If you were born in the 1970s, 1980s, or 1990s in the United States or Canada, there’s a good chance you are familiar with the song “Baby Beluga.” The song, which is about a young whale swimming in the ocean with its mother, was written by Raffi Cavoukian, a Canadian singer-lyricist who was once called “the most popular children’s singer in the English-speaking world.” Raffi’s hits include “Down by the Bay,” “Thanks A Lot,” “Must Be Santa,” and “The More We Get Together.”
“Baby Beluga” was inspired by a captive beluga whale named Kavna at the Vancouver Aquarium. But the song itself – which has been covered by groups ranging from the rock band Pearl Jam to country singer Billy Gilman – has gone on to inspire many children to take an interest in nature and wildlife.
“Baby Beluga’s ability to move people who hear it still amazes me,” Raffi told Mongabay in a November 2020 interview. “Not only is it still a kids’ favorite, adults who’ve grown up with it — beluga grads — now number in the tens of millions in Canada and the U.S.”
“Baby Beluga” was a big hit, but Raffi turned down lucrative opportunities to commercialize the song and turn it into a franchise, including declining a film offer because its marketing would have involved direct advertising to children. Decisions like that reflect Raffi’s deeper concern about the well-being of children, which extends to the environment upon which they depend.
In the 40 years since “Baby Beluga” was released, Raffi has developed a comprehensive philosophy on how to create a “humane and sustainable world by addressing the universal needs of children.” This philosophy is at the heart of the Raffi Foundation for Child Honouring, a nonprofit charitable organization that runs several educational initiatives, including courses and a set of “principles for healthy living.”
Four of the nine principles touch on nature and ecological sustainability: “Diversity,” which includes appreciating biodiversity and cultural diversity; “Safe Environments,” which includes consideration of toxic chemicals, among other issues; “Sustainability,” which includes conservation, renewable energy, and anti-pollution measures; and “Ethical Commerce,” which includes “triple bottom line” business, full-cost accounting, tax and subsidy shifts, and encouraging political and economic cycles that reward long-term thinking to create a restorative economy. Raffi’s own company, Troubadour Music Inc., is a triple-bottom-line company.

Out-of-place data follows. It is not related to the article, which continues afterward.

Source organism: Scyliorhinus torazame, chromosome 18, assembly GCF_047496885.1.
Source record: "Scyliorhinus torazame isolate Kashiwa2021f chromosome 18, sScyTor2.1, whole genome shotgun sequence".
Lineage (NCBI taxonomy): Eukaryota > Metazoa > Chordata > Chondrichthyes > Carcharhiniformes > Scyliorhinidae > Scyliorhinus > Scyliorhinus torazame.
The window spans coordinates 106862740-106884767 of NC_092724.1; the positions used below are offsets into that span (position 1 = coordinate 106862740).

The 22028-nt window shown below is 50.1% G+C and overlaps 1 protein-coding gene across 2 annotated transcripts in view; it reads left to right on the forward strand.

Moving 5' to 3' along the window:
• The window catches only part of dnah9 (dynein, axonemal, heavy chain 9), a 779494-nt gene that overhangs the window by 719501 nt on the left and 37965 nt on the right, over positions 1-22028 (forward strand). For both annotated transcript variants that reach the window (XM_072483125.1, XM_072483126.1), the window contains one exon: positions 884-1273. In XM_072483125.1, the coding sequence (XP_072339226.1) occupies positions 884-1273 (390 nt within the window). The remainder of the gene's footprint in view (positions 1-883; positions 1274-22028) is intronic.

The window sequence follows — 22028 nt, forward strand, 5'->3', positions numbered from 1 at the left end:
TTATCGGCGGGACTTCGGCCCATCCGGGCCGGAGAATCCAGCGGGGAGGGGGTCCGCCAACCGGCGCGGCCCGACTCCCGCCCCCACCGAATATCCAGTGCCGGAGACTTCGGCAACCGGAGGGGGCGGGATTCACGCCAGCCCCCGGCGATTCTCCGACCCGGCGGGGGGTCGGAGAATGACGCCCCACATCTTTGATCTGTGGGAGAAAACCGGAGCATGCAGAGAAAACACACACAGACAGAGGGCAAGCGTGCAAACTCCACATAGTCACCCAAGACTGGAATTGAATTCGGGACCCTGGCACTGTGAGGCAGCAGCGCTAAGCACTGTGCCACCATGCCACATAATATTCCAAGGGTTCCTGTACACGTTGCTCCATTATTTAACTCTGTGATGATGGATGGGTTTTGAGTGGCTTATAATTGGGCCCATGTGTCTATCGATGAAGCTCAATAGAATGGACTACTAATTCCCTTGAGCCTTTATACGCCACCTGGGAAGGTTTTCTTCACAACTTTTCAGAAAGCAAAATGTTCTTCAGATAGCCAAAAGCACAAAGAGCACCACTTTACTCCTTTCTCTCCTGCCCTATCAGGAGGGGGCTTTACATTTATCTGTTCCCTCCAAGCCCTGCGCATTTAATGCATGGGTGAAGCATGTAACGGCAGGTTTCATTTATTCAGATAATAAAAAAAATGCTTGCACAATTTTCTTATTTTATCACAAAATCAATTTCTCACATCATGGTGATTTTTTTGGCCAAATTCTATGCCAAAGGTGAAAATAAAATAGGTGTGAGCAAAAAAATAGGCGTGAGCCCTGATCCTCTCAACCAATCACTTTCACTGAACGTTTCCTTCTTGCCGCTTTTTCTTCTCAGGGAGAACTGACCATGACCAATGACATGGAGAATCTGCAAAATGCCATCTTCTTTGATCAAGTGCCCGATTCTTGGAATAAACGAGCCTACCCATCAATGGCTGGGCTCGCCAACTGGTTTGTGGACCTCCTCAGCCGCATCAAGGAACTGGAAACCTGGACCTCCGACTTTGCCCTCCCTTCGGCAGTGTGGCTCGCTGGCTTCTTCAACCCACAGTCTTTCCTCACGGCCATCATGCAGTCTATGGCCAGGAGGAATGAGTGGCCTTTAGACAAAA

“Child Honouring’s holistic ‘Respecting Earth and Child’ vision, compels us to take a big picture look at the environments in the ecology of the child,” Raffi said. “That includes what we call the economy and how people and nations bring goods to market, farmers and the quality of soil and produce, the quality and safety of what we offer our young.“
Most of Raffi’s focus these days are efforts to further the concept of “Child Honouring” and everything that goes along with it. He continues to use music as an instrument to inspire, including releasing songs on environmental advocacy. For example, “Cool It” (2017) called attention to climate change, while “Young People Marching” (2019) served as a tribute to young climate activist Greta Thunberg.
“Music like this can provide teachable moments for teachers and students, parents and kids,” Raffi told Mongabay. “Such songs can inspire and support not only climate strikers but all of us who want the best for our children — a desire in which families are united. The climate threat affects the whole world and all peoples.”
Raffi discussed these issues and more during an interview with Mongabay Founder Rhett A. Butler.